Murder adds to shock of German politician’s suicide

Pirate Party’s Gerwald Claus-Brunner believed to have killed ex-boyfriend before suicide

Pirate Party parliamentary representative Gerwald Claus-Brunner, who apparently murdered a 29-year-old man he had been stalking before electrocuting himself in his own apartment. Photograph: Sebastian Kahnert/EPA

Pirate Party parliamentary representative Gerwald Claus-Brunner, who apparently murdered a 29-year-old man he had been stalking before electrocuting himself in his own apartment. Photograph: Sebastian Kahnert/EPA

 

Gerwald Claus-Brunner was a 44-year-old dungarees-loving bisexual computer programmer who served for five years with the anti-establishment Pirate Party in Berlin’s state parliament.

Anticipating voter rejection of him and his party in Sunday’s state election, the 6-foot-5 ex-politician apparently murdered a 29-year-old man he had been stalking and transported the body 15km across the city before electrocuting himself in his own apartment.

The prosecutor denied earlier reports that there was sexual violence.*

The murder-suicide has a further twist: Claus-Brunner told his political colleagues that he had inherited an terminal genetic disorder – but according to the Bild tabloid, first postmortem results suggest he made that up.

The dead politician’s victim was a former employee and boyfriend, according to Pirate Party colleagues, but they had separated in June, a break-up Claus-Brunner had taken badly. According to police reports, in June the 29-year-old reported the ex-politician for stalking.

In the 29-year-old’s apartment in Berlin’s northern Wedding district, police found a large pool of blood but no body. It was stripped, tied with cable ties and transported – apparently on a two-wheeled trolley – to Claus-Brunner’s apartment in the southwest neighbourhood of Steglitz.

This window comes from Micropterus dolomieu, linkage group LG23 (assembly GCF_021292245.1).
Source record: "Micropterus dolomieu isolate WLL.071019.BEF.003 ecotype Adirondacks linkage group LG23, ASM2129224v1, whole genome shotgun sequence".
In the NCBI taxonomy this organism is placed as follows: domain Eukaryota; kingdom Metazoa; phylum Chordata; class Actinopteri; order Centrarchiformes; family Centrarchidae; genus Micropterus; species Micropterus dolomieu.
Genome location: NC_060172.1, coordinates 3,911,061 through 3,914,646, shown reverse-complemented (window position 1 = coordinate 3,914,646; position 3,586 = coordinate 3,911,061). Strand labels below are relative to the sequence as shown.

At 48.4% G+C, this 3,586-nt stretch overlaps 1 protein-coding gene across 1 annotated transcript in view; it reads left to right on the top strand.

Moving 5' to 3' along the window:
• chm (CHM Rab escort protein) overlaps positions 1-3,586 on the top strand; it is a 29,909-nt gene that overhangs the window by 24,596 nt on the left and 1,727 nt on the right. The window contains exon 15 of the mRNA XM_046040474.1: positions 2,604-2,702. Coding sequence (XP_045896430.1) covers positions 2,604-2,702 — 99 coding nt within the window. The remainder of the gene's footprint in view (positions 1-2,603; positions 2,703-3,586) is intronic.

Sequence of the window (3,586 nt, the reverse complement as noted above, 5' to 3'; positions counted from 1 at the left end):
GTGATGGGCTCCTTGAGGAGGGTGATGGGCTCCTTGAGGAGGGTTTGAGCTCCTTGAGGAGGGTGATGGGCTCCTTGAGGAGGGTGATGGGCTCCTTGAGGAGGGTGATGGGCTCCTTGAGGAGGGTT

Colleagues of Claus-Brunner, unable to reach him over the weekend, notified the police who found in his apartment a “blood-curdling scene”.

The 29-year-old appears to have been struck on the head with a blunt instrument, but died by strangling.

On Friday Claus-Brunner, a self-described Twitter addict, posted on the service: “A real shitty day today, beats all bad days I’ve experienced to date. Hope the weekend will be better.”

Neighbours of Claus-Brunner last saw him on Saturday and police believe he killed himself some time between then and Sunday morning, by electrocution.

The Pirates entered the Berlin parliament in 2011 with a programme that appealed to young digital natives and a promise to shake up the political establishment. But it was soon riven with dissent, feuds and walk-outs and it was ejected after just one term.

In June Claus-Brunner predicted Berlin MPs would soon “have to stand up at the start of some sitting and hold a minute’s silence for me”.

He sent a suicide letter to the Pirate Party, which it received on Monday. After issuing a statement mourning their dead colleague, on Tuesday the party issued a second statement, “mourning with the relatives and friends of the victim”, adding: “In any case, it’s a human tragedy.”

*This article was updated at 3.45pm on September 21st to correct a factual error.